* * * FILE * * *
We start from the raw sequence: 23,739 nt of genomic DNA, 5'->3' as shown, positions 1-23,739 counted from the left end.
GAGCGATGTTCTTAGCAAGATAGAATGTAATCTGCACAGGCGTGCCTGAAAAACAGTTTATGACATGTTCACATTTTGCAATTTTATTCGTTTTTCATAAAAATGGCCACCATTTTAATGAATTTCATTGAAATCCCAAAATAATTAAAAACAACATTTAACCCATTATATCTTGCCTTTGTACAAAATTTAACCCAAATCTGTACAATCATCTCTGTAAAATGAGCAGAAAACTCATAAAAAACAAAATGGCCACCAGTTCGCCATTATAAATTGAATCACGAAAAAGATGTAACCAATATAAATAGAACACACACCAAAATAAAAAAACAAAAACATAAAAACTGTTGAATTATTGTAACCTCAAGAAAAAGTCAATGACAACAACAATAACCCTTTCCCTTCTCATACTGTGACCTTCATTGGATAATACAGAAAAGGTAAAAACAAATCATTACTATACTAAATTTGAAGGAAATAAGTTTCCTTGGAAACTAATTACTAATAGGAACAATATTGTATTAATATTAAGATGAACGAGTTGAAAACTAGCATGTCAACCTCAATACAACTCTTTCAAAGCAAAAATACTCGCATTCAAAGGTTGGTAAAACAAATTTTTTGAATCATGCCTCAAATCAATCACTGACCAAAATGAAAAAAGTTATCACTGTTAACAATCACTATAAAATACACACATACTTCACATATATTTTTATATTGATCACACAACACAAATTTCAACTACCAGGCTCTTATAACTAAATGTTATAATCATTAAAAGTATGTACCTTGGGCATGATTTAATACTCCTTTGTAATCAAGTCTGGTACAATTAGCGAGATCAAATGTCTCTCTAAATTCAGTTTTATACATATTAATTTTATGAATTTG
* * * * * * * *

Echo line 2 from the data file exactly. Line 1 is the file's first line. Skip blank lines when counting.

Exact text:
GAGCGATGTTCTTAGCAAGATAGAATGTAATCTGCACAGGCGTGCCTGAAAAACAGTTTATGACATGTTCACATTTTGCAATTTTATTCGTTTTTCATAAAAATGGCCACCATTTTAATGAATTTCATTGAAATCCCAAAATAATTAAAAACAACATTTAACCCATTATATCTTGCCTTTGTACAAAATTTAACCCAAATCTGTACAATCATCTCTGTAAAATGAGCAGAAAACTCATAAAAAACAAAATGGCCACCAGTTCGCCATTATAAATTGAATCACGAAAAAGATGTAACCAATATAAATAGAACACACACCAAAATAAAAAAACAAAAACATAAAAACTGTTGAATTATTGTAACCTCAAGAAAAAGTCAATGACAACAACAATAACCCTTTCCCTTCTCATACTGTGACCTTCATTGGATAATACAGAAAAGGTAAAAACAAATCATTACTATACTAAATTTGAAGGAAATAAGTTTCCTTGGAAACTAATTACTAATAGGAACAATATTGTATTAATATTAAGATGAACGAGTTGAAAACTAGCATGTCAACCTCAATACAACTCTTTCAAAGCAAAAATACTCGCATTCAAAGGTTGGTAAAACAAATTTTTTGAATCATGCCTCAAATCAATCACTGACCAAAATGAAAAAAGTTATCACTGTTAACAATCACTATAAAATACACACATACTTCACATATATTTTTATATTGATCACACAACACAAATTTCAACTACCAGGCTCTTATAACTAAATGTTATAATCATTAAAAGTATGTACCTTGGGCATGATTTAATACTCCTTTGTAATCAAGTCTGGTACAATTAGCGAGATCAAATGTCTCTCTAAATTCAGTTTTATACATATTAATTTTATGAATTTG